The acronym “SIS” stands for “suspended imposition of sentence” and is usually accompanied by some form of probation as punishment when you are found guilty of a crime. A SIS is NOT a “type” of probation. It should more accurately be described as a “time” of probation because with an SIS, the judge places you on probation before he pronounces sentence, instead of after. By granting you a SIS and placing you on probation, the judge gives you the opportunity to avoid being sentenced altogether by successfully completing that probation term.

Before you agree to a SIS, you should understand the full implications it will have on your criminal record and exposure to future punishment.

What Are the Benefits of Receiving an SIS?

  • You can avoid a criminal conviction by completing the requirements of probation set by the court. Once you successfully complete probation, your case is closed and you can never be sentenced or receive further punishment for it.
  • Your case will come off public court databases such as Missouri’s Casenet after you successfully complete probation. This prevents friends, family and future employers from finding records of your case with just a simple records search.
  • You can prevent your driving privileges from being revoked or suspended. Since an SIS is not a criminal conviction, you will avoid points being added to your license or mandatory license suspensions that accompany more serious driving offenses such as DUI or leaving the scene of an accident.
  • You can regain constitutional rights normally forfeited by a felony conviction. For example, if you receive a felony conviction, you are no longer allowed to possess a firearm. However, when you receive an SIS you are able to legally possess a firearm again once your probation is over.

But, Beware…

  • While you will not technically receive a criminal “conviction” when you get an SIS, you will still have been “found guilty” of the crime. This means if you are asked on a future job application whether or not you’ve ever been found guilty of a crime, the correct answer would still be “yes” even though you did not receive a criminal conviction.
  • Punishments can be worse if you violate your probation. If you violate probation, you will be brought back before the judge and they will decide how you should be sentenced for the crime. They will have all punishments available to them under the law – so if your original crime carried the possibility of a prison or jail sentence, the judge could revoke your SIS and lock you up.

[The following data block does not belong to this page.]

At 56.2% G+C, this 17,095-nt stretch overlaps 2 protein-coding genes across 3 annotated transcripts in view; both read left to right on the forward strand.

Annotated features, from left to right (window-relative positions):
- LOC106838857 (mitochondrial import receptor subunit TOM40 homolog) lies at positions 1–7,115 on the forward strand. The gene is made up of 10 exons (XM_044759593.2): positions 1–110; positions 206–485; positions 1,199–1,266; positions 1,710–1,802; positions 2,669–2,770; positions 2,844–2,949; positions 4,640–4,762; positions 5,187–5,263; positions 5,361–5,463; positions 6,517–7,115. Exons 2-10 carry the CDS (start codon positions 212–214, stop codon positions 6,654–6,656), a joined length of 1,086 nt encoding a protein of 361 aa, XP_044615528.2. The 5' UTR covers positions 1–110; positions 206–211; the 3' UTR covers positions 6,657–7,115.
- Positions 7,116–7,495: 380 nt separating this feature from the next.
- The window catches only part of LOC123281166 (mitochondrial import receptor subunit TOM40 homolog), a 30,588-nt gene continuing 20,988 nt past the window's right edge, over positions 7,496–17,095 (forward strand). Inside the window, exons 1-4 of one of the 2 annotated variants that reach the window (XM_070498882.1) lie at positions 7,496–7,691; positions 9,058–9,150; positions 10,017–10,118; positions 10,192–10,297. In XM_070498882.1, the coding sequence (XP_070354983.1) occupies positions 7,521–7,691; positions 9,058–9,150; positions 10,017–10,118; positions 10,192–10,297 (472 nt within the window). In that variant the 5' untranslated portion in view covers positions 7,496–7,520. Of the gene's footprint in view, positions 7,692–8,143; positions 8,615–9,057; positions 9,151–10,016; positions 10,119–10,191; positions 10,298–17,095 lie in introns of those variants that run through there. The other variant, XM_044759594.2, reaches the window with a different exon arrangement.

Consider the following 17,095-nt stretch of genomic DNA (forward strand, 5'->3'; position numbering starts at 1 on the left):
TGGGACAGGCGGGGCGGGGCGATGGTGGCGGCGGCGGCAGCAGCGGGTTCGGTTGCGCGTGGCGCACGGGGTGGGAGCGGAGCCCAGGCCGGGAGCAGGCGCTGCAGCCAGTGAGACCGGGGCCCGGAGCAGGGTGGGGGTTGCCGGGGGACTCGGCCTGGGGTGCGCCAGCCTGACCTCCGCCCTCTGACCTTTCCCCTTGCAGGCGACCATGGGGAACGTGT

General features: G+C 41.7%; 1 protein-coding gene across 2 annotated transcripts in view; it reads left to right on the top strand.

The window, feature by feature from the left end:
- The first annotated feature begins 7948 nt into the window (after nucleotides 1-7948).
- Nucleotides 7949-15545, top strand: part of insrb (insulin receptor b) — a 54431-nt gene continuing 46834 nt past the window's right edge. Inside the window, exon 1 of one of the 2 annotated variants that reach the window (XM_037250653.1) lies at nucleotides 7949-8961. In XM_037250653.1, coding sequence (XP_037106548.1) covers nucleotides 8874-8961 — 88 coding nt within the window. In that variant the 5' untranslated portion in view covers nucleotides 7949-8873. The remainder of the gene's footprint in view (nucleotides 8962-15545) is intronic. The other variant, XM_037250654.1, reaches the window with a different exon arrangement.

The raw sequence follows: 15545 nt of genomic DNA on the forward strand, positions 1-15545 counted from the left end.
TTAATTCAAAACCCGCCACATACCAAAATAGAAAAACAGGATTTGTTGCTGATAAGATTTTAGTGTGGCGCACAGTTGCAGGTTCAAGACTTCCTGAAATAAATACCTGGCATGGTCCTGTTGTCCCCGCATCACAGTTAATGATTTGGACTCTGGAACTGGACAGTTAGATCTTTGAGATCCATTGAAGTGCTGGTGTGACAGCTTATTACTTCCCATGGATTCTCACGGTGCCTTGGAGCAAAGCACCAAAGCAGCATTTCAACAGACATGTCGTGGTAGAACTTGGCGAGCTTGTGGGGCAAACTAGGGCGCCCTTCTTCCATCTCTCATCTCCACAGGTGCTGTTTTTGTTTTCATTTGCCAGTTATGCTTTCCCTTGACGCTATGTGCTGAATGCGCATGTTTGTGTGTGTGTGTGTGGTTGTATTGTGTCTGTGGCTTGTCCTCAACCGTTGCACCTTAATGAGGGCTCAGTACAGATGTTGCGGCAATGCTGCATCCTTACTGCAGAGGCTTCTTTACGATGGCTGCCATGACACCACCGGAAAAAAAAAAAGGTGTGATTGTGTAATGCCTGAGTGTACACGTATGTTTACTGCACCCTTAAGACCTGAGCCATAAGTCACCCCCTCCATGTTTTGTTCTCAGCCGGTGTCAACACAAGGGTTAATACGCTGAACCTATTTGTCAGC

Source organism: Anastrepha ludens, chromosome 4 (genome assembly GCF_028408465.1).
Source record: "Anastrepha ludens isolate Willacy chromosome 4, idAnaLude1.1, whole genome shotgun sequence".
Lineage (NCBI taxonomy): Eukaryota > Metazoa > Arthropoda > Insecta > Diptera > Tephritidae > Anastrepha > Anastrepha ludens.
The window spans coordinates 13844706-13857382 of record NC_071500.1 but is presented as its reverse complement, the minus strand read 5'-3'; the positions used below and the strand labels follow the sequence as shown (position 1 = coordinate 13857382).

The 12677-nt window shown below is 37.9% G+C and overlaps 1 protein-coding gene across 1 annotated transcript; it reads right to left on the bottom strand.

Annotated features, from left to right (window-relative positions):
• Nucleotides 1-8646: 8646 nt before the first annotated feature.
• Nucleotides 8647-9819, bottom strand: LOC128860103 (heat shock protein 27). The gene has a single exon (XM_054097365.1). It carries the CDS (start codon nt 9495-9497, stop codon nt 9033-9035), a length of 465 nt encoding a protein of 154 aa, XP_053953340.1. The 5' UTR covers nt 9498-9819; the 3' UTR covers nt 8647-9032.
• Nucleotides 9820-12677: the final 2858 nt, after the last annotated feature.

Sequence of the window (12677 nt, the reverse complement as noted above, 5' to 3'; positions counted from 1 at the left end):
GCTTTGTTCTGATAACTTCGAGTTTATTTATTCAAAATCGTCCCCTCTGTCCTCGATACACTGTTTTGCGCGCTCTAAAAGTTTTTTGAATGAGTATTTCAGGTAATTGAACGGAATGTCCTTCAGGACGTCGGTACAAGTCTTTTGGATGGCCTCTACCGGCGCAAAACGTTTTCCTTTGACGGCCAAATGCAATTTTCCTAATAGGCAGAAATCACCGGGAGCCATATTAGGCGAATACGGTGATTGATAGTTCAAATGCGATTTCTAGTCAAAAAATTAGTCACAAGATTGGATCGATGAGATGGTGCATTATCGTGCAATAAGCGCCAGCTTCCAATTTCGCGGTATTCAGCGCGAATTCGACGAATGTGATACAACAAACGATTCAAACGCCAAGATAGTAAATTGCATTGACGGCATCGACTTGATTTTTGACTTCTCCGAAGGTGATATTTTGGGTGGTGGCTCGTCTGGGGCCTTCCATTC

• Even after you complete probation, your case could still be found on future background checks. If you apply for a job with a company or government organization that does a more thorough background check, the case could still show up. You would need to explain to them your criminal record – especially if you answered “no” to whether or not you’ve been found guilty of a prior crime.

If you find yourself in plea negotiation with a prosecutor and a SIS is on the table, make sure you are aware of all the possible benefits and pitfalls in agreeing to it. While it can be a great way to avoid a criminal conviction and keep your record somewhat clean, it is not a perfect, long-term solution for the reasons stated above. Always consult with your lawyer fully about the unique facts of your case and your specific life circumstances before agreeing to any plea deal, including one that offers you an SIS.

If I Got a SIS, How Do I Keep People From Finding It?

Finally, if you’re reading this blog post having already received a SIS in the past and realizing that maybe your criminal record is not as clean as you once thought it was, you should consider an expungement. An expungement will seal your criminal record so that you can move forward confidently in life and at work. If that interests you, please read more about our expungement practice.